I chose to do my video essay on the world of coaching high school football.
I chose to do my video essay on the world of coaching high school football.
I’m not an education major, but I can certainly understand the importance of maintaining a positive digital identity. When we had that exercise in class where we had to Google each other, I immediately thought of a few things that I definitely didn’t want a potential employer to be able to find so easily. Luckily the only thing that came up for myself was for my LinkedIn page, which I believe would promote a positive digital identity for those who may come across the profile. In fact, I will probably go back and keep that profile updated regularly so that it can project a professional and organized persona for myself. I already keep my Facebook locked down pretty tight, but I think that before I fully enter the professional workforce I may have to go through and make sure that the people I have added are being just as responsible with what they post and share with others. My Twitter is something I don’t use very often, but I probably should be a little more protective of that as well, in the off chance that an employer finds it.
Spreadability vs. Drillability
When it comes to Marvel, there are plenty of ways to share the information. First off there are comics, which offer a huge array of stories through their various continuities. There are also animated shows, movies, and live action films that a person can also view in order to not only see different takes on the comics but to see completely new stories as well.
Continuity vs. Multiplicity
As I just mentioned, Marvel superheroes are not apart of a single continuity. There are several different universes in which these characters live, giving the opportunity for different heroes to interact with each other without the issue of ruining either hero’s continuity.
Immersion vs. Extractability
Islands of Adventure at Universal Studios is a theme park dedicated entirely to several of the Marvel heroes, with attractions for some of the iconic characters such as the Incredible Hulk and Superman. There are also gift shops where people can bring home their favorite hero’s memorabilia.
Marvel Studios has spent the last few years building their phase 1 of their cinematic universe, beginning with Iron Man back and culminating in The Avengers which ended up smashing several box office records and became the fastest film to $1 billion.
While the comics and movies both deal with the same character, they use both mediums to tell different stories that branch off from the same origin story.
An example of subjectivity could be shown through the Hulk. The Incredible Hulk was a standalone movie that starred Edward Norton, but since he decided to not be apart of the Avengers they had to retell Bruce Banner’s story with Mark Rufalo instead.
Performance within the Marvel universe has continued to grow. From cosplay to various parodies, fans are able to create original content whether the original creators intended for this to happen or not.
In my Affinity Space video, I provide a small glimpse into the world of Nerdfighteria, that is almost entirely technologically based. While there are some instances of being in the space outside of the internet, i.e. going to VidCon and wearing a Nerdfighter shirt, the space is mostly on YouTube. I talked briefly in the video about how knowledge is shared through the space, which is via YouTube channel, CrashCourse, where John Green and Hank Green teach nerdfighters certain aspects of a number of school subjects, like literature. They are rethinking how knowledge is shared in a fun way.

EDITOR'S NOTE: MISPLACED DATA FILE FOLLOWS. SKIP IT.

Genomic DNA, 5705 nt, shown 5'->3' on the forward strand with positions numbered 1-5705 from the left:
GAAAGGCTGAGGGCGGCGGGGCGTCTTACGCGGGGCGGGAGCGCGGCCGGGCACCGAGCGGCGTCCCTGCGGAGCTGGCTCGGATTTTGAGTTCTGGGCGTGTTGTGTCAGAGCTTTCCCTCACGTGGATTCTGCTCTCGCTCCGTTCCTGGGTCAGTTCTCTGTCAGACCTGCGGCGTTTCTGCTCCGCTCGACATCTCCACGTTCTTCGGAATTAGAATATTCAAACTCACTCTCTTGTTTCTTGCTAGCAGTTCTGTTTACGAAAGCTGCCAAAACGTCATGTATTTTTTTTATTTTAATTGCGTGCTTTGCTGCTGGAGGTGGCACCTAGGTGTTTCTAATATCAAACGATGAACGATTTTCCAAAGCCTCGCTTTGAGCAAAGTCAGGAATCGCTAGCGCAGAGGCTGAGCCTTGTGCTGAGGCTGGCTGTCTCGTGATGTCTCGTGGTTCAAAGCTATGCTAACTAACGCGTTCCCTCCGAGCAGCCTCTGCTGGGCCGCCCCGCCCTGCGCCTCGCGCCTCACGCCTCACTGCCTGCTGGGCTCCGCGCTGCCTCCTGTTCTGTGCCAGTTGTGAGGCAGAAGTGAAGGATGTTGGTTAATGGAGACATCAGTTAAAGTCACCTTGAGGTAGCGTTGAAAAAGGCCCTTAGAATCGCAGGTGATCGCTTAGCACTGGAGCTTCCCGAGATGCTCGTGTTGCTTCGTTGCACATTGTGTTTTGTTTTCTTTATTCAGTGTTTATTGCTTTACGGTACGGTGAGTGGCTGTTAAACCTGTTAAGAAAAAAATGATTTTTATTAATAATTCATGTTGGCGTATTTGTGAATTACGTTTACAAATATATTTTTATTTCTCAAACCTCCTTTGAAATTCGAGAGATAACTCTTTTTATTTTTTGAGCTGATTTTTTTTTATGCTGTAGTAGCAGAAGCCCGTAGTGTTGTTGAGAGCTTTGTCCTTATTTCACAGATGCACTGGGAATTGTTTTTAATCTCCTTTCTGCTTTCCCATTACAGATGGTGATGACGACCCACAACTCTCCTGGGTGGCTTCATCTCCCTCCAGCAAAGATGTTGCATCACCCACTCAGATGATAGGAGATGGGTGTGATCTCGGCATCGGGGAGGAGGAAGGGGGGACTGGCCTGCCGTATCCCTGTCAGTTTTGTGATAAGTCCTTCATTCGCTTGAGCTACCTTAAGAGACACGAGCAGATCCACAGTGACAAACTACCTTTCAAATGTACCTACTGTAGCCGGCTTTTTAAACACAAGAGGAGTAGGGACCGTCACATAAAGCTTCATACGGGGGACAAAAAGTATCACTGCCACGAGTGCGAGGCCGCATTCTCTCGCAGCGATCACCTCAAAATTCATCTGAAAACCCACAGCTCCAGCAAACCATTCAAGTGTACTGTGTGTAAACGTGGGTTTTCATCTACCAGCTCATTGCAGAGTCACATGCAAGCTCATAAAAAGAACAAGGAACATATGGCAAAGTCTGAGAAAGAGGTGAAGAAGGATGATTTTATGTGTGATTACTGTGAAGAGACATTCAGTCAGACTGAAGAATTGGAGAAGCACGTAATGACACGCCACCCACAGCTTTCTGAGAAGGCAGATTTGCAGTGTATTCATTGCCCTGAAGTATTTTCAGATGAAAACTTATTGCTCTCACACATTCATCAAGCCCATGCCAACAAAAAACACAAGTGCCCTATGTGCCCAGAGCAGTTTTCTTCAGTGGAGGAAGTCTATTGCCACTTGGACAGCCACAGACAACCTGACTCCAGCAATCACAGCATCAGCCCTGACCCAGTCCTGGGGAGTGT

The space is unique in that all nerdfighters are equal, even John and Hank. Yes, even the nerdfighter that is geeking out is equal to the one who just joined nerdfighteria. And that’s a really cool way of thinking about community and learning. Who knows what the outcome would be if we were to treat students this way?
When it comes to written assignments, especially research papers that are worth a good chunk of a student’s final grade, professors probably feel like they’re doing the student a service by providing the assignment early on in the semester. I’m sure they feel like this way the student can take their time, choose the right topic, do the appropriate research, and construct a well thought out and interesting research paper for them to read at the end of the year. I’m sure there are plenty of good students out there who follow this model or a model similar to it, and aren’t scrambling to finish the assignment 6 hours before it’s due. I’m not one of those students. I work best (or at least I’ve convinced myself that I do) under pressure, meaning I need my completion of the assignment to be imperative. If I don’t feel there are enough stakes involved, chances are I won’t take it as seriously as I should. I have no idea why that is, because I hate feeling stressed over assignments and that’s all procrastination does for me is stress me out. Nevertheless, I do it every single time I’m given a research paper. Instead of drawing out my typical trajectory, I decided to enlist the help of the internet to accurately illustrate my typical trajectory when completing a research paper.
This is how I feel most days in class.
This is my inner dialogue as soon as the topic of the research paper comes up because I know all it’s gonna do is stress me out.
Now we fast forward from the beginning of the semester to 48-72 hours before the paper is due.
I usually spend a few hours being angry at myself for waiting so long to start working on it.